Aviation Safety Legislation
The Airline Safety and Federal Aviation Administration Extension Act of 2010 (PL 111-216) was signed into law on August 1, 2010. For a summary of the provisions included in this new law, please click here.
Safety Improvement Items
- Pilot Records Database
- Flight Crewmember Mentoring, Leadership, and Professional Development
- Crew Member Training, Stall and Upset Recognition and Recovery Training, and Remedial Training Programs
- Regional Air Carrier Ticket Disclosure
- Flight and Duty Time Limits
- Safety Management Systems
- Crew Member Screening/Qualifications
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|Flight 3407 Families Vigorously Oppose Rounds Amendment to Bail Out Regional Airlines|
Call on Majority Leader McConnell to Not Allow a Vote
Buffalo, New York - April 14th, 2016 - As the Senate worked through the FAA Reauthorization Bill on the floor, the 'Families of Continental Flight 3407' announced their strong opposition to a proposed amendment by Senator Mike Rounds (R-SD). The amendment which would allow entry-level regional airline first officers to receive flight hour credit for their initial training at their hiring airline, would effectively provide a shortcut around the stronger pilot qualification requirements enacted by the FAA in 2013 as a result of the regional airline safety bill unanimously passed by Congress in 2010 in the wake of Continental Flight 3407.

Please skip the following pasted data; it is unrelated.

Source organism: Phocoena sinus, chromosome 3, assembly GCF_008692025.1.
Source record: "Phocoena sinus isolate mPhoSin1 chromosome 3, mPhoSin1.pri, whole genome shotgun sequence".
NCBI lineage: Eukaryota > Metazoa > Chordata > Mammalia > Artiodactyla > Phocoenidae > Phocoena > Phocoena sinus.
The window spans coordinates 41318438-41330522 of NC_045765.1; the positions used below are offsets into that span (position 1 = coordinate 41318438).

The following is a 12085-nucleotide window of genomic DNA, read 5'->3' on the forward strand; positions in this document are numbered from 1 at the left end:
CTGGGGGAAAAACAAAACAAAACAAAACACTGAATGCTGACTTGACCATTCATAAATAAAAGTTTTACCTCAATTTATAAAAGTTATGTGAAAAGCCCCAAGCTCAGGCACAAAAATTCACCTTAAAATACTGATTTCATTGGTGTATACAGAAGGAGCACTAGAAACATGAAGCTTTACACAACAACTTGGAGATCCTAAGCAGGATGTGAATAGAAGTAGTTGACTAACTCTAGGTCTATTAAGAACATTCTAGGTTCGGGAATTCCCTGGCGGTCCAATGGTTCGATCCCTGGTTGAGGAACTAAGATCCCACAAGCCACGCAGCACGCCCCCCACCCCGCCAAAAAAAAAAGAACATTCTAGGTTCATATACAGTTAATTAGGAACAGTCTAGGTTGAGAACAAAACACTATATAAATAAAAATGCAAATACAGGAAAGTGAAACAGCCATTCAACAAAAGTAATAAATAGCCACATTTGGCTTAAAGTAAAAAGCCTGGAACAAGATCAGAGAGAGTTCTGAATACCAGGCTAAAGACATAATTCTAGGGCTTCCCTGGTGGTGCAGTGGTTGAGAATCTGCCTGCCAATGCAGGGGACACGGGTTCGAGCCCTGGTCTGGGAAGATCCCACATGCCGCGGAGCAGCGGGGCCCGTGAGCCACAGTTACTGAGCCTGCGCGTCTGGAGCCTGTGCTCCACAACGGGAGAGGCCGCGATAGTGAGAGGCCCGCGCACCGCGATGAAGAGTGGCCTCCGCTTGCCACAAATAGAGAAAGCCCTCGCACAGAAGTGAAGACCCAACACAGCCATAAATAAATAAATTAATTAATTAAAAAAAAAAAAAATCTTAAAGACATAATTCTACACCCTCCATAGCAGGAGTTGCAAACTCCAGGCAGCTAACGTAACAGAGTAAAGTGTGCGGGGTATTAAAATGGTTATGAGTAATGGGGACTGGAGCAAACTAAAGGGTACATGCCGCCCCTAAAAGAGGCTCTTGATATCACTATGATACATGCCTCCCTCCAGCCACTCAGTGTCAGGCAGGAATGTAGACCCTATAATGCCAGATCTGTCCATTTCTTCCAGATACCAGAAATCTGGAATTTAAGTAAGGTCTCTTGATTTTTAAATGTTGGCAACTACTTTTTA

"When it comes to something as technical as pilot training, you would expect this amendment to come from someone on the committee of jurisdiction, so this makes you wonder who Senator Rounds is talking to when he is the one that puts this forward," stated Scott Maurer of Palmetto, Florida, who lost his thirty year old daughter Lorin. "Clearly this is being pushed by or on behalf of the Regional Airline Association, and there obviously is a South Dakota angle here. You have RAA member Great Lakes Airlines, who just happens to service South Dakota, and who every time we come to Washington is making noise for this exemption and for that loophole. Not to mention the huge government subsidy they accept every year, and their less-than-stellar record when it comes to maintenance, reliable operation, and paying their pilots food stamp-level wages. So if you're the father of Lorin Maurer, and you wake up every day with a massive hole in your heart from a totally needless tragedy, what do you say to Senator Rounds and to our Congress in general when it sure as heck looks like the tail is wagging the dog? Instead of doing the right thing and challenging our regional airlines to step up to the plate and raise their game to the level of the mainline carriers, we are looking for every possible way to accommodate them with loopholes. We call on Majority Leader McConnell to allow this proposal to go no further."